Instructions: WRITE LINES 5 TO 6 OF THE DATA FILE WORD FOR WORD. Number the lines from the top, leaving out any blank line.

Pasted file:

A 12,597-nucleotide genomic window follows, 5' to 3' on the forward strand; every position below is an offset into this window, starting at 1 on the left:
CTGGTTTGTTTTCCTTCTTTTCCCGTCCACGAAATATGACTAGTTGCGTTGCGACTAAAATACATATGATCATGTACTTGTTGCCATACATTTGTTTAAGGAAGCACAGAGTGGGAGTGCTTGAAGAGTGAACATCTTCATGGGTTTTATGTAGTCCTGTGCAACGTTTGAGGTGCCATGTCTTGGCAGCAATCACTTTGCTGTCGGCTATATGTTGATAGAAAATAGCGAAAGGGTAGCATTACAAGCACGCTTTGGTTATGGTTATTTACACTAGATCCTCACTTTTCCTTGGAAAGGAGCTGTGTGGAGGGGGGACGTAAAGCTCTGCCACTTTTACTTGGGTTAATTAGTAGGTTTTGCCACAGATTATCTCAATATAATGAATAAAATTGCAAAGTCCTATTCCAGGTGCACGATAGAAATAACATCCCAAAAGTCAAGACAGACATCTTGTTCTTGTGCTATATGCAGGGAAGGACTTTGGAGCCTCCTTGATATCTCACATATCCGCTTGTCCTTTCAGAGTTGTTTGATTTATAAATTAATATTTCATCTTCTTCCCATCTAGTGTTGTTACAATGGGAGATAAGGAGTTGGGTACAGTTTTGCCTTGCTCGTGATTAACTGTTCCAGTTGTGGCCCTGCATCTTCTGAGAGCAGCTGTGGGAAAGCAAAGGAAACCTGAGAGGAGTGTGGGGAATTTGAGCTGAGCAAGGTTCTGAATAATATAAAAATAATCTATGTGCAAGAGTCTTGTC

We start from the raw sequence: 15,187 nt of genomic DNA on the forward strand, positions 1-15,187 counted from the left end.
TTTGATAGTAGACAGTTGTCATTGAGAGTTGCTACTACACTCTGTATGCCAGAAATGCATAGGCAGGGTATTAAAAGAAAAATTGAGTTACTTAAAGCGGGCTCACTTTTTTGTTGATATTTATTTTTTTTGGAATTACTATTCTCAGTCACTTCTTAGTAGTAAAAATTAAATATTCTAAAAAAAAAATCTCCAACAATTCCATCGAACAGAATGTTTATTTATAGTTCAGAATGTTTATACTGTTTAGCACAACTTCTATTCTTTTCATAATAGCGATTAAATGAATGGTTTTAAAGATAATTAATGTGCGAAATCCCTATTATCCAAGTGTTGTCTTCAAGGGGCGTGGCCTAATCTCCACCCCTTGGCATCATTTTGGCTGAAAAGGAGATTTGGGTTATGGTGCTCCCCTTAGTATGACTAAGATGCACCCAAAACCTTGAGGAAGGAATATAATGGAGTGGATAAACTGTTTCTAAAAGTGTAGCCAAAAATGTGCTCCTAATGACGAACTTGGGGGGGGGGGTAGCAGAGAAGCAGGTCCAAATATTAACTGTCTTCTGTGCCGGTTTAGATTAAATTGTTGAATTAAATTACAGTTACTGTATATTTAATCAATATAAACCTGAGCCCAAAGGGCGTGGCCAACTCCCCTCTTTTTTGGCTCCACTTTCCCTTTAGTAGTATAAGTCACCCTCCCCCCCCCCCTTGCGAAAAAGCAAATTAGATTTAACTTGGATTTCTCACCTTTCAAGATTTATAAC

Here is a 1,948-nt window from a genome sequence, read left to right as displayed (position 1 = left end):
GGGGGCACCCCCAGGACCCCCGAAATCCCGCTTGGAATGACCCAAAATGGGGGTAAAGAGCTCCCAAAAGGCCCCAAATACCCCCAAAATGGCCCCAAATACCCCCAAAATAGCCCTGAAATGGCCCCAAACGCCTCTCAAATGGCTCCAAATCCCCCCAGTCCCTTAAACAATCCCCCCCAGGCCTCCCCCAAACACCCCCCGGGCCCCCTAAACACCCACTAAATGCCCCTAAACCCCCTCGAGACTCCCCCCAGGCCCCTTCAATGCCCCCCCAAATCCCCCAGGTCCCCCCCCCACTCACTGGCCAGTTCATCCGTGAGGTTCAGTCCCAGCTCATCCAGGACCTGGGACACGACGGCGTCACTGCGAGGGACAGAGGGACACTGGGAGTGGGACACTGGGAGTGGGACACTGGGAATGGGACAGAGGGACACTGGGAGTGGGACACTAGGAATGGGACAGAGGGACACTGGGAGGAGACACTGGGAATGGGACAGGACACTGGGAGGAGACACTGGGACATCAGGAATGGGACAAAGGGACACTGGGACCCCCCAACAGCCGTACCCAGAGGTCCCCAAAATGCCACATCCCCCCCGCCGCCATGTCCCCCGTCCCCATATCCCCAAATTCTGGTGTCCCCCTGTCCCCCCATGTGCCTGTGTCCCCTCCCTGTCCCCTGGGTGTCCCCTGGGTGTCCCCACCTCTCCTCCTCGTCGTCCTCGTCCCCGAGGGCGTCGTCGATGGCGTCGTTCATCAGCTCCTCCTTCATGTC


Here is a 1,948-nt window from a genome sequence, read left to right as displayed (position 1 = left end):
GGGGGCACCCCCAGGACCCCCGAAATCCCGCTTGGAATGACCCAAAATGGGGGTAAAGAGCTCCCAAAAGGCCCCAAATACCCCCAAAATGGCCCCAAATACCCCCAAAATAGCCCTGAAATGGCCCCAAACGCCTCTCAAATGGCTCCAAATCCCCCCAGTCCCTTAAACAATCCCCCCCAGGCCTCCCCCAAACACCCCCCGGGCCCCCTAAACACCCACTAAATGCCCCTAAACCCCCTCGAGACTCCCCCCAGGCCCCTTCAATGCCCCCCCAAATCCCCCAGGTCCCCCCCCCACTCACTGGCCAGTTCATCCGTGAGGTTCAGTCCCAGCTCATCCAGGACCTGGGACACGACGGCGTCACTGCGAGGGACAGAGGGACACTGGGAGTGGGACACTGGGAGTGGGACACTGGGAATGGGACAGAGGGACACTGGGAGTGGGACACTAGGAATGGGACAGAGGGACACTGGGAGGAGACACTGGGAATGGGACAGGACACTGGGAGGAGACACTGGGACATCAGGAATGGGACAAAGGGACACTGGGACCCCCCAACAGCCGTACCCAGAGGTCCCCAAAATGCCACATCCCCCCCGCCGCCATGTCCCCCGTCCCCATATCCCCAAATTCTGGTGTCCCCCTGTCCCCCCATGTGCCTGTGTCCCCTCCCTGTCCCCTGGGTGTCCCCTGGGTGTCCCCACCTCTCCTCCTCGTCGTCCTCGTCCCCGAGGGCGTCGTCGATGGCGTCGTTCATCAGCTCCTCCTTCATGTC